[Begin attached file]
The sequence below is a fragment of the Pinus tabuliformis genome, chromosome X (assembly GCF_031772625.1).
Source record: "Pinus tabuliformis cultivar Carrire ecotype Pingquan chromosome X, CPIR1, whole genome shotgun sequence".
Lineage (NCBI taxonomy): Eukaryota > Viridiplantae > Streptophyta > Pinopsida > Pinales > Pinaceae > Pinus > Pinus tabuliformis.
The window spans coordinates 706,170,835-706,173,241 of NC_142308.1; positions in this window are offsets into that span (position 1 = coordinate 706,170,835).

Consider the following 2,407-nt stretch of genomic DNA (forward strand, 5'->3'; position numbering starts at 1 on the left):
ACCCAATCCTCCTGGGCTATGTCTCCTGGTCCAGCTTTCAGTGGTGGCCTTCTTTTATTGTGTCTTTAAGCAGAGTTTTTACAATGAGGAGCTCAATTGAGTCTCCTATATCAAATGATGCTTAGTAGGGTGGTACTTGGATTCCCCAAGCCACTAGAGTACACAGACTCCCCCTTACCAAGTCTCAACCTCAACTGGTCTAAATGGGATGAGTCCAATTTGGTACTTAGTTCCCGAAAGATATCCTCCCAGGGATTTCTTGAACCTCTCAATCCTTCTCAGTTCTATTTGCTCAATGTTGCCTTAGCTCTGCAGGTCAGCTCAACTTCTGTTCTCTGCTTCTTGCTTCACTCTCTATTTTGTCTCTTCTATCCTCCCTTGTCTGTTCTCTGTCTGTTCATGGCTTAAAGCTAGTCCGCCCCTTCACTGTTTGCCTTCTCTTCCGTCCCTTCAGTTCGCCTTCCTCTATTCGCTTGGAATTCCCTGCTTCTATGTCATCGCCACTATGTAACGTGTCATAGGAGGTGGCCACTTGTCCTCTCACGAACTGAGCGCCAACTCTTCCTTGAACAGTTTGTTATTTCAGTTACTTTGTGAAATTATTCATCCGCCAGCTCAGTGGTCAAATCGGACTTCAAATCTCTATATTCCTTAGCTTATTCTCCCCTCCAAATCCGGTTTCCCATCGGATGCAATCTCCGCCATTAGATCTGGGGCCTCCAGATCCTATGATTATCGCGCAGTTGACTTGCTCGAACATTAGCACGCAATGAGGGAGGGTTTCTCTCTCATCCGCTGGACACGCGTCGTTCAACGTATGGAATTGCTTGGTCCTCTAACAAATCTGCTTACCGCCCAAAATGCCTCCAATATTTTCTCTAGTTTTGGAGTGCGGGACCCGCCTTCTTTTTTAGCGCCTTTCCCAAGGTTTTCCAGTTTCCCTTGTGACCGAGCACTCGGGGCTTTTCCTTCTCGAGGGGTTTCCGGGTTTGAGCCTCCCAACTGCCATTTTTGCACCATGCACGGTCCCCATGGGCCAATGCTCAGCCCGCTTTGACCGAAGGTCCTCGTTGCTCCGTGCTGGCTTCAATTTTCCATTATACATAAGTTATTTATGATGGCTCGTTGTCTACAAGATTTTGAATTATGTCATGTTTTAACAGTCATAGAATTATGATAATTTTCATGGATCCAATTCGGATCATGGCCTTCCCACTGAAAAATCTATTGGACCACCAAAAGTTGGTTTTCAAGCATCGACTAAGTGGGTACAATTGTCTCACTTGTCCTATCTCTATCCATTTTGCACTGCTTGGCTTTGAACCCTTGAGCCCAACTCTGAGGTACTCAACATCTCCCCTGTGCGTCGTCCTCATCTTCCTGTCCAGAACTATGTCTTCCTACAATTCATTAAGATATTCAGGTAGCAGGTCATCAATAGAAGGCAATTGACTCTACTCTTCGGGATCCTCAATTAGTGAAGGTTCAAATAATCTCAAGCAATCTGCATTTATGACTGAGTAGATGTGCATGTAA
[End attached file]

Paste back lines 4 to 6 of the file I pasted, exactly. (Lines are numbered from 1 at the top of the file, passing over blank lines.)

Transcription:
The window spans coordinates 706,170,835-706,173,241 of NC_142308.1; positions in this window are offsets into that span (position 1 = coordinate 706,170,835).

Consider the following 2,407-nt stretch of genomic DNA (forward strand, 5'->3'; position numbering starts at 1 on the left):
ACCCAATCCTCCTGGGCTATGTCTCCTGGTCCAGCTTTCAGTGGTGGCCTTCTTTTATTGTGTCTTTAAGCAGAGTTTTTACAATGAGGAGCTCAATTGAGTCTCCTATATCAAATGATGCTTAGTAGGGTGGTACTTGGATTCCCCAAGCCACTAGAGTACACAGACTCCCCCTTACCAAGTCTCAACCTCAACTGGTCTAAATGGGATGAGTCCAATTTGGTACTTAGTTCCCGAAAGATATCCTCCCAGGGATTTCTTGAACCTCTCAATCCTTCTCAGTTCTATTTGCTCAATGTTGCCTTAGCTCTGCAGGTCAGCTCAACTTCTGTTCTCTGCTTCTTGCTTCACTCTCTATTTTGTCTCTTCTATCCTCCCTTGTCTGTTCTCTGTCTGTTCATGGCTTAAAGCTAGTCCGCCCCTTCACTGTTTGCCTTCTCTTCCGTCCCTTCAGTTCGCCTTCCTCTATTCGCTTGGAATTCCCTGCTTCTATGTCATCGCCACTATGTAACGTGTCATAGGAGGTGGCCACTTGTCCTCTCACGAACTGAGCGCCAACTCTTCCTTGAACAGTTTGTTATTTCAGTTACTTTGTGAAATTATTCATCCGCCAGCTCAGTGGTCAAATCGGACTTCAAATCTCTATATTCCTTAGCTTATTCTCCCCTCCAAATCCGGTTTCCCATCGGATGCAATCTCCGCCATTAGATCTGGGGCCTCCAGATCCTATGATTATCGCGCAGTTGACTTGCTCGAACATTAGCACGCAATGAGGGAGGGTTTCTCTCTCATCCGCTGGACACGCGTCGTTCAACGTATGGAATTGCTTGGTCCTCTAACAAATCTGCTTACCGCCCAAAATGCCTCCAATATTTTCTCTAGTTTTGGAGTGCGGGACCCGCCTTCTTTTTTAGCGCCTTTCCCAAGGTTTTCCAGTTTCCCTTGTGACCGAGCACTCGGGGCTTTTCCTTCTCGAGGGGTTTCCGGGTTTGAGCCTCCCAACTGCCATTTTTGCACCATGCACGGTCCCCATGGGCCAATGCTCAGCCCGCTTTGACCGAAGGTCCTCGTTGCTCCGTGCTGGCTTCAATTTTCCATTATACATAAGTTATTTATGATGGCTCGTTGTCTACAAGATTTTGAATTATGTCATGTTTTAACAGTCATAGAATTATGATAATTTTCATGGATCCAATTCGGATCATGGCCTTCCCACTGAAAAATCTATTGGACCACCAAAAGTTGGTTTTCAAGCATCGACTAAGTGGGTACAATTGTCTCACTTGTCCTATCTCTATCCATTTTGCACTGCTTGGCTTTGAACCCTTGAGCCCAACTCTGAGGTACTCAACATCTCCCCTGTGCGTCGTCCTCATCTTCCTGTCCAGAACTATGTCTTCCTACAATTCATTAAGATATTCAGGTAGCAGGTCATCAATAGAAGGCAATTGACTCTACTCTTCGGGATCCTCAATTAGTGAAGGTTCAAATAATCTCAAGCAATCTGCATTTATGACTGAGTAGATGTGCATGTAA